Why We Must Remember
By Caitlin Young
Tallahassee, Florida


 

The Holocaust is a word that every school child recognizes, but few actually know what the word represents. Students learn of the Holocaust as a side note, something that happened during World War II. We hear about historical events, the Nazi horrors committed out of hate and fear, and the numbers who died tragic deaths, but we fail to understand what really transpired. We are told that millions of people died, but we don't understand that every one of those millions was a person, a person with a life, a person with a story. It has been more than fifty years since this outrageous human tragedy, yet mankind has failed to completely understand the lessons gained from the Holocaust. We must come to understand these lessons if the senseless destruction of human life is to stop, and if we are to honor the memories of those who gave so much in order for these lessons to live on.

During the first years of Nazi political control, the operative aim was not physical annihilation of the Jews, but Jewish social and economic displacement; their removal from German soil. It wasn't until 1941, nine years after Adolf Hitler and the Nazi party came to power, that the systematic murder of Jews began (Yad). "If I am ever really in power, the destruction of the Jews will be my first and most important job," Hitler remarked in conversation with Josef Hell (Stein).

Hitler attained absolute control over Germany, and other countries, and initiated his plan of European Jewish genocide. The first death camps were under construction by the autumn of 1941, and the first extermination camp, Chelmo, was finished in Poland, on December 8, 1941. An estimated total of 320,000 people were killed there between its opening and its abandonment in 1945. The Nazis established a special task force, called the Einsatzgruppen, before they entered Austria, Czechoslovakia, Poland, and the USSR. Their job was to terrorize the local population and murder anyone whom the SS deemed undesirable. It is estimated today, that of the six million people killed by the Germans, half were killed in extermination camps run by the SS, a quarter were killed by the Einsatzgruppen, and the rest died in concentration camps and ghettos (Yad).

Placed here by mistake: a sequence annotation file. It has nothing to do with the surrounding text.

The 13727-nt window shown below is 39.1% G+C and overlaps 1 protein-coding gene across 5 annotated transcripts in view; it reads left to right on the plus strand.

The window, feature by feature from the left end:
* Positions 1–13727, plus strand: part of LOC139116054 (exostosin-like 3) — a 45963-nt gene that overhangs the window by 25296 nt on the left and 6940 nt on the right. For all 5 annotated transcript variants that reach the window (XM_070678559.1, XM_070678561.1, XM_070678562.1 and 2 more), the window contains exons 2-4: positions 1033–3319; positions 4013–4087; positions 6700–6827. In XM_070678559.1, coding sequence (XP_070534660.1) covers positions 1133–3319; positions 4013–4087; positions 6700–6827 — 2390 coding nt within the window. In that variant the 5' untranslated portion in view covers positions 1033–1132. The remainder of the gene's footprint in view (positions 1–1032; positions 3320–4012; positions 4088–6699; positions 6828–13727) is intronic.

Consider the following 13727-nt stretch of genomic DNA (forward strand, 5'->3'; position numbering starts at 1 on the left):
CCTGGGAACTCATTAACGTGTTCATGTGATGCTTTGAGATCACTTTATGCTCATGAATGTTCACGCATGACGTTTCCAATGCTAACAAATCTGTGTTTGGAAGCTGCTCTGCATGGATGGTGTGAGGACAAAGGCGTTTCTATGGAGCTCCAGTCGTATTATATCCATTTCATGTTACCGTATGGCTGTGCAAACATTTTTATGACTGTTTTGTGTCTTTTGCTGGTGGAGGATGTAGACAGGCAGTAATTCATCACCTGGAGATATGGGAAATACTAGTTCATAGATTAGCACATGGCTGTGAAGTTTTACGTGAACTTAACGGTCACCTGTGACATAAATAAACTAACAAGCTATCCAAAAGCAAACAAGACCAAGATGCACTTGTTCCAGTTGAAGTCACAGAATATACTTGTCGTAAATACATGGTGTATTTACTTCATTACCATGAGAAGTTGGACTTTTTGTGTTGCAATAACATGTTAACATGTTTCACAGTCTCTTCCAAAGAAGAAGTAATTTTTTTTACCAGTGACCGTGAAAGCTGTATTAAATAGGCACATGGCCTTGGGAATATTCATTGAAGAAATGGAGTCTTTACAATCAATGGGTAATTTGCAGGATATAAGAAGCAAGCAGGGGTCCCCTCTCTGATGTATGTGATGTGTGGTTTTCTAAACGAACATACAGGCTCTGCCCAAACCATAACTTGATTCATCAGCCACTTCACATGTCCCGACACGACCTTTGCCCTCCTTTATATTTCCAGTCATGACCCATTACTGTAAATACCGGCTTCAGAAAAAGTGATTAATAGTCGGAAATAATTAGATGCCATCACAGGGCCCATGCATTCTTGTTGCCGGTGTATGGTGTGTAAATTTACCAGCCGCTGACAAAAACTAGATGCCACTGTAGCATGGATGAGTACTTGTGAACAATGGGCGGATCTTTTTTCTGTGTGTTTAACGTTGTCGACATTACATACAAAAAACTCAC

It is horrifying to look upon the numbers murdered during the terrible years of the Third Reich, but to fully grasp the significance of this atrocity, we need to hear the personal accounts of those who survived the Holocaust. Many survivors of the concentration camp have been able to bear witness to what happened to them, and they have told others their stories. It is these stories that are so vitally important to understanding the message that the world must never forget.

Elie Wiesel was twelve in 1941 (Wiesel 1), and he was fifteen (28) when he was forced into a ghetto in his hometown of Sighet, Hungary (3). Almost immediately he was deported to Birkenau concentration camp (26) where he was separated from his mother and sisters. Every day that he survived he was forced to watch the agony that his aging father experienced (viii). Upon entering the camp, Wiesel underwent the customary terror for all prisoners. Prisoners were washed and shaved like livestock. Their pride and dignity destroyed along with their physical individuality. They were placed in formations and marched before inspectors who would determine who was fit to live (34). Aside from this physical terror the mental anguish of fear and suspense almost overcame his desire to live. He and his father were soon transported to another camp, Auschwitz. Along the way, Wiesel had wrestled with the idea of throwing himself onto the electric barbed wire which edged the camp (37). Constantly, he was tempted to end his life, to end the suffering yet his faith sustained him; Jews refused to give up. He remembers as they entered that unGodly camp, they saw the mocking sign that is engraved on the memory of so many of the prisoners who passed by it. "Arbeit macht frie." Work is Liberty (Nomberg-Przytyk 13). Elie Wiesel is a testament that patience and will is man's liberty.

Wiesel carried a pledge with him, like many others, when he was freed from incarceration. His pledge, to himself, was that he would never forget his first night in the concentration camp.